Waterproof Breathable Testing Explained

Screenshot 2019-10-03 21.31.10.png

We use a variety of waterproof / breathable membranes in our outerwear, and they commonly have a rating associated with them often listed in the form of:

Waterproofness: mmH2O

Breathability: mLH2O/m2/24hr

Hydrophilic, non-porous Polyurethane is our common membrane as it’s breathable, waterproof, stretchy and durable.

Hydrophilic, non-porous Polyurethane is our common membrane as it’s breathable, waterproof, stretchy and durable.

Waterproof and Breathable?

But how can something be Waterproof and Breathable? This is possible due to the fact that water in gaseous form (steam) is a single molecule, while it’s liquid form aggregates to create large droplets. A porous membrane (like PTFE) has small pores that are big enough for steam to pass through, but too small for droplets. Alternatively, a hydrophilic, non-porous membrane (PU) can also be used, which is impermeable to liquid water, but can pull individual droplets through, do to the polarity of the polyurethane.

Waterproof Rating

The measure of how waterproof something is is described in terms of the pressure of a column of water above a fabric, before a water droplet will penetrate through the membrane.

Screenshot 2019-10-03 22.01.01.png

This height is called “Hydrostatic Pressure” as the water at sea level exerts a certain pressure due to gravity - and the higher the water level, the more waterproof a fabric is.

Breathability Rating

When we perspire - or sweat - our sweat evaporates and turns into steam. That evaporation is a key part of keeping us cool, and so it’s important for a fabric to breathe - as a humid microclimate causes ineffective cooling. The measure of breathability is meant to simulate how much moisture can pass through a fabric.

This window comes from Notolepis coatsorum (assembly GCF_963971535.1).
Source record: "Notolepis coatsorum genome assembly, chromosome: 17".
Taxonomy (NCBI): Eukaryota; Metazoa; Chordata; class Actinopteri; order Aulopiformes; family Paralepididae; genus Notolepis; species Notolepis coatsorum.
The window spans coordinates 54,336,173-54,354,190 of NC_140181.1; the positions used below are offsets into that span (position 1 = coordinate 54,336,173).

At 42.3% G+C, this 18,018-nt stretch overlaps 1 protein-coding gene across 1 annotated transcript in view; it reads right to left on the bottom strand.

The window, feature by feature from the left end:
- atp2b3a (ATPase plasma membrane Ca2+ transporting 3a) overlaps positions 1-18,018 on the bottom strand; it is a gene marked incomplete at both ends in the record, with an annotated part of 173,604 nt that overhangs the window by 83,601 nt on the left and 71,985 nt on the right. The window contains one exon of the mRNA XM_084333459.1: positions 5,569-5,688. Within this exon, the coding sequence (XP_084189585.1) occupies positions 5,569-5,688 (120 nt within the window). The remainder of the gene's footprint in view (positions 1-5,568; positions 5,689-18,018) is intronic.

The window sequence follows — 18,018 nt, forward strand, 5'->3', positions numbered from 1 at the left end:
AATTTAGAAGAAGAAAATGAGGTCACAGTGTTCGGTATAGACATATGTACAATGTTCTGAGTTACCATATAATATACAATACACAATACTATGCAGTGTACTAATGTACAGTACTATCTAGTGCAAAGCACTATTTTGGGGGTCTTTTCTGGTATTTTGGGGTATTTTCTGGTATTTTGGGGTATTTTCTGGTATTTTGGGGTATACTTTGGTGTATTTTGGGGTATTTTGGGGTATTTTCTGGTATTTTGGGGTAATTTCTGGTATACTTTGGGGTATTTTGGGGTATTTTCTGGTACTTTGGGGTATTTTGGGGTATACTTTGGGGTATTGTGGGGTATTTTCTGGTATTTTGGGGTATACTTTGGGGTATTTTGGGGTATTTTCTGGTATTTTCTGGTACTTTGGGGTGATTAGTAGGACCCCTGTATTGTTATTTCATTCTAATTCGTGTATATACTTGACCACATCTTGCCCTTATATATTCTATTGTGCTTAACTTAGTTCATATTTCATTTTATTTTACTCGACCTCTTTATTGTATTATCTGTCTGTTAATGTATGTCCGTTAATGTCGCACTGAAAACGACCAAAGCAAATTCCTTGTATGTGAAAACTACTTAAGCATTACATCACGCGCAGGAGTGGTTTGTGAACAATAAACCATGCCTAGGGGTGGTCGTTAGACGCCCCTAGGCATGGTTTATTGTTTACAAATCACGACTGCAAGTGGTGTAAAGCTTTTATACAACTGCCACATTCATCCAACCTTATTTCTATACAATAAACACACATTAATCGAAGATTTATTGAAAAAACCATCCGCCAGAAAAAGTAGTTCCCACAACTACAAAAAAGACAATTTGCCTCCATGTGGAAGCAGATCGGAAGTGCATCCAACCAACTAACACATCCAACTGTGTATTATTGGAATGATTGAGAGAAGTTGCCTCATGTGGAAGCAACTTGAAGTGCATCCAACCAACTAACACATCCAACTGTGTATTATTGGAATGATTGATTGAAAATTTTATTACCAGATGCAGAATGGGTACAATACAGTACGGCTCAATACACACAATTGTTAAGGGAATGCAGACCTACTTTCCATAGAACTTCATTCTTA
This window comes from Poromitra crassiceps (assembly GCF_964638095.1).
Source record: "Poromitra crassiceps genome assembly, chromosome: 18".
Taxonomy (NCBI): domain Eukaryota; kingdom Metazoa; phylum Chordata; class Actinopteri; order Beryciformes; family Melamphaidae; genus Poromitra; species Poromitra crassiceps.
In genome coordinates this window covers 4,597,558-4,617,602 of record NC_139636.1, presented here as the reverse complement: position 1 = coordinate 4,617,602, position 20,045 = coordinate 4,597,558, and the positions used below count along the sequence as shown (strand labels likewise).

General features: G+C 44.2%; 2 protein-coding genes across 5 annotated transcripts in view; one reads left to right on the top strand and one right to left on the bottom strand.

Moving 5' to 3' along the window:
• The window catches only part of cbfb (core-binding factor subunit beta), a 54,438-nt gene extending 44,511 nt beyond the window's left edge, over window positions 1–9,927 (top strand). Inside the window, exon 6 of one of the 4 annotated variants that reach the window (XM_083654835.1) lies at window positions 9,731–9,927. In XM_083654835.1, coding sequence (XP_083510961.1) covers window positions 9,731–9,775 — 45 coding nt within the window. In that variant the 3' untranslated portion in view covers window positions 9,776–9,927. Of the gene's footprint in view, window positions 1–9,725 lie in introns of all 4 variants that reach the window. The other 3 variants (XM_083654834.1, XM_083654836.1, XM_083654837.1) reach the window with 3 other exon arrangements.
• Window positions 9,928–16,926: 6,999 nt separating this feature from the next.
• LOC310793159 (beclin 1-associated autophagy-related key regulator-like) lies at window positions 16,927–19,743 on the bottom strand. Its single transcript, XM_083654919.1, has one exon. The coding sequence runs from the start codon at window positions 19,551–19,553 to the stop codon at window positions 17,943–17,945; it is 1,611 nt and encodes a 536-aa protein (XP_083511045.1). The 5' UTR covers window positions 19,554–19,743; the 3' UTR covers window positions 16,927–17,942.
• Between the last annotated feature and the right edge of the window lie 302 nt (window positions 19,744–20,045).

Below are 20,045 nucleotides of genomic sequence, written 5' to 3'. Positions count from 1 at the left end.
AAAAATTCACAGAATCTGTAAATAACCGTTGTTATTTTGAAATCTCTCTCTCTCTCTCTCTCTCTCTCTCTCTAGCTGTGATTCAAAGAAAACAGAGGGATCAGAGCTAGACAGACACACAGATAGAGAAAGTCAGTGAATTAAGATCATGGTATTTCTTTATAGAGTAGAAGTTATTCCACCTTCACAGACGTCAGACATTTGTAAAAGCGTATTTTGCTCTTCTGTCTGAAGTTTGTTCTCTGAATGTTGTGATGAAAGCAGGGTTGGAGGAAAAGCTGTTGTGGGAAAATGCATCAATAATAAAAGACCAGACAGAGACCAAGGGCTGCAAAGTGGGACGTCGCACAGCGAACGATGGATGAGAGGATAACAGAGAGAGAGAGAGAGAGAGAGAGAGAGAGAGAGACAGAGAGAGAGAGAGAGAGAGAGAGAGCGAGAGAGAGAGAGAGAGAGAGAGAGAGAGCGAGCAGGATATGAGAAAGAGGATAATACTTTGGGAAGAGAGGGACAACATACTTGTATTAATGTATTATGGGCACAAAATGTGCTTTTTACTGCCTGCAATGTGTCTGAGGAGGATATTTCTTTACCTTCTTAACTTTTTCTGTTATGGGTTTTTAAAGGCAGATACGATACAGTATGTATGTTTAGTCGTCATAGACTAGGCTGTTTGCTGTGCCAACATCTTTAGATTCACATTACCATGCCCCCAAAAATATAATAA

The test schematic for ASTM E96

The test schematic for ASTM E96

This passage of steam (gaseous sweat), is quantified by measuring the volume of water that can pass through a region of fabric over a specified length of time. In this case, a airtight container is filled with a desiccant - a material that dehumidifies - and covered with a the fabric to be tested. It’s then put in contact over a plate of water - and over a period of time the volume of water gained into the vessel is measured. This gives us mL / square meter of fabric per day.

These stats for each product are important measures of the performance of waterproof breathable fabrics, but are not the only factor - where stretch and durability must also be considered.